The Feminist Care Tradition and the Problem of Universality
Similar to any field within academia, the discipline of Environmental Philosophy and Ethics (as well as the related Ecotheological movement) is a growing one, constantly aiming to further refine its methods and conclusions for the sake of its cause in order that they might be more effective, accurate, and defensible. Constantly engaging new ideas from developments in evolutionary theory, the ecological sciences, moral theory, and critical philosophy, for example, Environmental Ethics eschews any sense of a static identity and works to be constantly self-critical of its own central assumptions and norms in the ultimate pursuit of the wellbeing and flourishing of nonhuman life in all of its forms. Accordingly, in hopes of furthering the self-critical progressive evolution of the discipline, I intend to briefly suggest one possible way in which Environmental Ethics could further advance both its theoretical and practical efficacy.
The development I have in mind attempts to deal with a particular problem that has characterized much of environmental literature, namely, what I will here refer to as the problem of universality. By the problem of universality, I am simply referring to the tendency towards the construction of totalizing generalizations and binaries often made by environmental ethicists and theologians (a problem familiar to any discipline’s claim of knowledge in our postmodern context). That is, whether in the realm of Land Ethics, the Animal Liberation movement, or Deep Ecology, just to name a few, there is often the presence and establishment of absolute principles, typically cast in the language of rights, that are supposedly inviolable regardless of context or situation. Much environmental discourse is thus flooded with strong language frequently employing terminology such as “always” and “never” often leading to bitter and divisive internal conflict among differing approaches within the field. While there are surely many more, consider just a handful of popular environmental universals: The good of the whole always takes precedent over the wellbeing of the individual. The interests of the individual are always more valuable than the welfare of the group. Suffering is always wrong and should always be prevented. It is never okay to consume meat. It is never okay to intervene in natural processes when avoidable. Nonhuman animals should never be recipients of immediate human care… You get the point.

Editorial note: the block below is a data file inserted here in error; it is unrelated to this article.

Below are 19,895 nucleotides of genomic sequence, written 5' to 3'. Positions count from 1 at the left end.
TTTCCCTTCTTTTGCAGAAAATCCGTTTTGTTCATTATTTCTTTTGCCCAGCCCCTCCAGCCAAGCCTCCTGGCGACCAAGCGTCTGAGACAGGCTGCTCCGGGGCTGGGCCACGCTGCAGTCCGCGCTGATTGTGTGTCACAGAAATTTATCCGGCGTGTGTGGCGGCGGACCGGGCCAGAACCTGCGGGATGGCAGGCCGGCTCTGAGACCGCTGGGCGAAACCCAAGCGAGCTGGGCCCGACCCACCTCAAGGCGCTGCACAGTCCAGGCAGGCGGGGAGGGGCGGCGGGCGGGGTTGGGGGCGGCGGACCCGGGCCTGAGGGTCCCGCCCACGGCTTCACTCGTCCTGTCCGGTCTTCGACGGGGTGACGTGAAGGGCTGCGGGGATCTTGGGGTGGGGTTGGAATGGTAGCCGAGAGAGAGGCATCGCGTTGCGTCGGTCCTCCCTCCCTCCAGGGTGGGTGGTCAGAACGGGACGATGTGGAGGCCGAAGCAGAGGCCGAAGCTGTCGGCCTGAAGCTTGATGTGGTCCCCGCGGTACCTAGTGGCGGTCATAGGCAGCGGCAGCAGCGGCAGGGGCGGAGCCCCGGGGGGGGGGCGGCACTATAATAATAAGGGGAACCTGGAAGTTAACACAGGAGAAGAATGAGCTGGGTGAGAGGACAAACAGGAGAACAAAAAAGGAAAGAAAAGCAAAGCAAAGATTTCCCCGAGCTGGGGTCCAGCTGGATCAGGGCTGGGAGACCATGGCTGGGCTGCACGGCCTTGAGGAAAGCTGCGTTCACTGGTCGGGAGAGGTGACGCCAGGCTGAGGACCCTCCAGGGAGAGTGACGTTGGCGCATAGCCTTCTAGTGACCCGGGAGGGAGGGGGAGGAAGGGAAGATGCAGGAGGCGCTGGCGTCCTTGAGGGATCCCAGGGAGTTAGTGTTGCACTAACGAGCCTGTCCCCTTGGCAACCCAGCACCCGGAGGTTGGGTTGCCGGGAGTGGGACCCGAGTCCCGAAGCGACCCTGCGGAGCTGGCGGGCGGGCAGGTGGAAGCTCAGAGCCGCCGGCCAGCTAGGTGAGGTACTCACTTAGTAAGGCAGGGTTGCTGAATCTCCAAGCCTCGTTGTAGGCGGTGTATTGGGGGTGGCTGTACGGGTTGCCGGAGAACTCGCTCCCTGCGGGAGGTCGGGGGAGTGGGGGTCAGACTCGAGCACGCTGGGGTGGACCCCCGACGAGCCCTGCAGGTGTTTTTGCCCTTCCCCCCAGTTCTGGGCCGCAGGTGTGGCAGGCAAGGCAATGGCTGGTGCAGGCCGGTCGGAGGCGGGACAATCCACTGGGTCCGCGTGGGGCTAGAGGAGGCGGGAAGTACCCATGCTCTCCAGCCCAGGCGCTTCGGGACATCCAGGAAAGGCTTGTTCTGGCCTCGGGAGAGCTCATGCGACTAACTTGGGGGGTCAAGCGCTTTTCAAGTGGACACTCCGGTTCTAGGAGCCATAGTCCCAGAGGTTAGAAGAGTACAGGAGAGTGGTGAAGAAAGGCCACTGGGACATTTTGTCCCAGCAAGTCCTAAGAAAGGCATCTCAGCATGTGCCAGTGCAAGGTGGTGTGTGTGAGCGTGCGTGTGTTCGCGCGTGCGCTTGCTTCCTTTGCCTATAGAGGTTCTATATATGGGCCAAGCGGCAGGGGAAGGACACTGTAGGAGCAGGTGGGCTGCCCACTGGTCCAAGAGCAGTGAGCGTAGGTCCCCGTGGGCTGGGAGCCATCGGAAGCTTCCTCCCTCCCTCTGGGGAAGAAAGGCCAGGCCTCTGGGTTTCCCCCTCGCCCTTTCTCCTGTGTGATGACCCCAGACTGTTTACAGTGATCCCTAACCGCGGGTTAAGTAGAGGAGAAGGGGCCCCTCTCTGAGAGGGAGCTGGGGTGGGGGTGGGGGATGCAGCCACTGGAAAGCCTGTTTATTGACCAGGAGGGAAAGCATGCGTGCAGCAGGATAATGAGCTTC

But the problem, of course, with these universalizing conclusions is that they typically fail the test of consistency when critically pressed, and it is usually quite easy to come up with a hypothetical situation in which the given universal is impossible to consistently uphold, utterly contradicts itself, or clearly won’t apply in the concrete. Take, for example, the issue of vegetarianism (which I will return to again as my primary example throughout this post). To the claim, “It is ethically wrong to consume meat”, an opponent might quickly respond that it is functionally impossible to draw the line of sentience in what counts as “meat”, or point to the practice of responsible husbandry or the complexities of dietary habits within impoverished communities. Consequently, in seeming to be the victim of self-defeating logic and inconsistency, the authentic validity behind a more thoughtful vegetarianism, collapses and is overlooked as a result of claims to abstract universal relevance. The same could be argued in relation to any of the examples listed above.
Of course, a tendency to push for the universal in ethics and moral theory is by no means unique to Environmental Ethics. Rather, a strong case could be made that in a tragic Kantian obsession, the entire history of Western ethics, with its hyper-emphasis on isolated individuals and their rights, went the way of the categorical imperative. It was, after all, Kant who influentially developed the rationalist rights-based theory of morality that grounded the good or the moral in universal principles that apply at all times and which were to be reached by means of cognitive reasoning. What one ought do is to be found in the realm of duty, which Kant concluded can be accessed only by the reliable means of detached and emotion-free rationality. In this sense, environmental thinkers who tended to think in the world of abstract universals and in terms of “always” and “never” merely correlated their ideas to the predominant philosophical assumptions of the time. Deducing what was best for the nonhuman world was merely an exercise of extended logic, that is, the requirement to inclusively apply absolute values relative to human interest to nonhuman reality (how this moves beyond a self-proclaimed “narrow anthropocentrism” is beyond me!). Hence, rather ironically, the founder of the Animal Liberation movement, Peter Singer, can claim that while he himself doesn’t personally care for nonhuman animals, the nature of morality and universal scope of reason demand him to begrudgingly consider their interests in his quirky utilitarian calculus. All that to say, the problem of universalization within environmental ethics was (and still is), in many ways functionally the result of a commitment to a familiar set of Western ethical assumptions.
But what if such often preconscious assumptions were both philosophically and ethically suspect? Is it possible, that concrete environmental/ecological issues, similar to most ethical dilemmas, are far too complex and multidimensional to be adequately addressed through sweeping rational generalizations? Not to mention, is it correct to assume that rational argument and appeals to rights are the most natural and effective way to further go about protecting the wellbeing of nonhuman reality? Perhaps a radical paradigm shift, one characterized by a far more nuanced approach, could shed some new and much needed light on an a pressing ethical dilemma …